Security is not compliance, and compliance is not security. I know that doesn't come as much of a surprise, but it is an important statement to parse.
The critical part of my job is to build a security program that is effective, efficient and agile. This program must also be mindful of the myriad compliance regimes from multiple regulators and industry groups. Unfortunately, by their very nature, regulations are not dynamic or agile, yet the security environment is chaotic, dramatically different every day.
Security compliance today consumes the majority of all my resources in an endless cycle of new requirements, audits, testing, retesting, reporting and remediating. Unfortunately, all of this effort has a marginal positive impact on the security posture of a financial services company where security has long been a priority. And, each day we spend good money chasing yet another compliance requirement, which for the most part is obsolete by the time it lands on my desk.
On the real security side, we have built a highly tuned risk management environment in which we are minimizing threats, and assessing, detecting, deflecting and blocking attacks. We have built a resilient security environment, dependent on multiple layers of defense and response, integrated to reduce our risk, enabling our business to innovate and grow in a safe manner while protecting our customers, employees and shareholders. It is a resource-intensive endeavor.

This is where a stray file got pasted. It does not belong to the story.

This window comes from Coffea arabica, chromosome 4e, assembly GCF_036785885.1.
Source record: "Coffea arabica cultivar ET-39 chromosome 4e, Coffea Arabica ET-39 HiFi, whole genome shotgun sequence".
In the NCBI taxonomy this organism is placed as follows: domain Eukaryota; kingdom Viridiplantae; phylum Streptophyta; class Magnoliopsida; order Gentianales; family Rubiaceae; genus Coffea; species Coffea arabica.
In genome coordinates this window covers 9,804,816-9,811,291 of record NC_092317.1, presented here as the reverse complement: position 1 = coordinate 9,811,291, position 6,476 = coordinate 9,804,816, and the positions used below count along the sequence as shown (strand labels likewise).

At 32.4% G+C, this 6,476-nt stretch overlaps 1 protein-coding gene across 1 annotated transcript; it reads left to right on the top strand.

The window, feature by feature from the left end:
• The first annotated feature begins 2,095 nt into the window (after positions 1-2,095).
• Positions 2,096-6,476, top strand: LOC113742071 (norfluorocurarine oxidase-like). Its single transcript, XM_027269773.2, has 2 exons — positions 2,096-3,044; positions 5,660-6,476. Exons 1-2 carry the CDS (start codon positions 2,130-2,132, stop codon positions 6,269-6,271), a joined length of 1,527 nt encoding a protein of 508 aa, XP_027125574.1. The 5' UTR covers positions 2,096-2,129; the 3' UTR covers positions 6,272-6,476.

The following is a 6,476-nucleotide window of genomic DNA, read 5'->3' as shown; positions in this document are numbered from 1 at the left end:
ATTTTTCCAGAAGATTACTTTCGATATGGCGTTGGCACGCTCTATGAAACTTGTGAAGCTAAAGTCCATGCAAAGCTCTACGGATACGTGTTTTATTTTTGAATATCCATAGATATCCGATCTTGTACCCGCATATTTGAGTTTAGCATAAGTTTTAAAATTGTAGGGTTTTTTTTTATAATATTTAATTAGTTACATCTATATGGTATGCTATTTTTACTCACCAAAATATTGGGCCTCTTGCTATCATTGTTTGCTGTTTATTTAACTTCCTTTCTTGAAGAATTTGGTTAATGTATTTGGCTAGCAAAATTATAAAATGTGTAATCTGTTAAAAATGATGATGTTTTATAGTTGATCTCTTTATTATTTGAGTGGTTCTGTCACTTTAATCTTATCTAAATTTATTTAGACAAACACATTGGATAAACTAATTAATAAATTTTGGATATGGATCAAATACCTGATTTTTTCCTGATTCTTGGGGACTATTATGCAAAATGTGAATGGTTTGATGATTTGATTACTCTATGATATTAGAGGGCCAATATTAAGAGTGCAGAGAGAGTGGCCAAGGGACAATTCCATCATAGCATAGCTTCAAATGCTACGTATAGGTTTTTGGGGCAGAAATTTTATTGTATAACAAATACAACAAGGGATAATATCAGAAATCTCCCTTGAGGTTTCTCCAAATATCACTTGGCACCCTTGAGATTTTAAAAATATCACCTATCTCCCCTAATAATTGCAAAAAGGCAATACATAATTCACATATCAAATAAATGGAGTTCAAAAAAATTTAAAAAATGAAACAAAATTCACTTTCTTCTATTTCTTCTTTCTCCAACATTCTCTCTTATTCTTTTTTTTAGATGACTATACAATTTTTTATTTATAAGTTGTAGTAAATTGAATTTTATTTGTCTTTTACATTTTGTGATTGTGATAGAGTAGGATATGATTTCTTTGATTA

The compliance drain on resources compels a critical re-examination of processes and systems. To be successful, we must employ innovative approaches to meet the growing compliance challenges. This has led us to a major set of initiatives designed to minimize our compliance resource commitments. We have deployed a governance, risk and compliance (GRC) platform and have harmonized all of the compliance regime controls, reducing their numbers by approximately 80 percent. We have adopted a “test once, use many” approach to control testing so that we are not repeating tests, and we have developed a quantified risk assessment methodology to rationally reduce key controls and the overall testing requirements. We are working with our audit and compliance teams to leverage these systems, and to help us find new ways to reduce our compliance workloads.
But the journey has just begun. We are working to develop automated reporting and feeds to our GRC platform with our other security tools, such as identity management, scanning and log management.
Because when all is said, we must devote our resources to the core mission of security or risk significant lapses in security for the sake of compliance – not a good outcome.
In a previous column, Archer said that to ensure innovation in cybersecurity policies, communications to key stakeholders must be concise, transparent and influential at all levels.
Archer says that a top priority at his firm is to continually assess the company's security risk posture and to follow that up accordingly with adjustments to the existing defenses.
Work with partners
Another component to Archer's strategy is to “better partner with our regulators to develop effective regulation that aids, not detracts, from security, and is more responsive and agile.”
Simple to operate
His ultimate vision, Archer says, is to enable a sort of “Jerry Big Red Easy Button,” which will deliver push-button compliance to the enterprise operations at a minimal cost.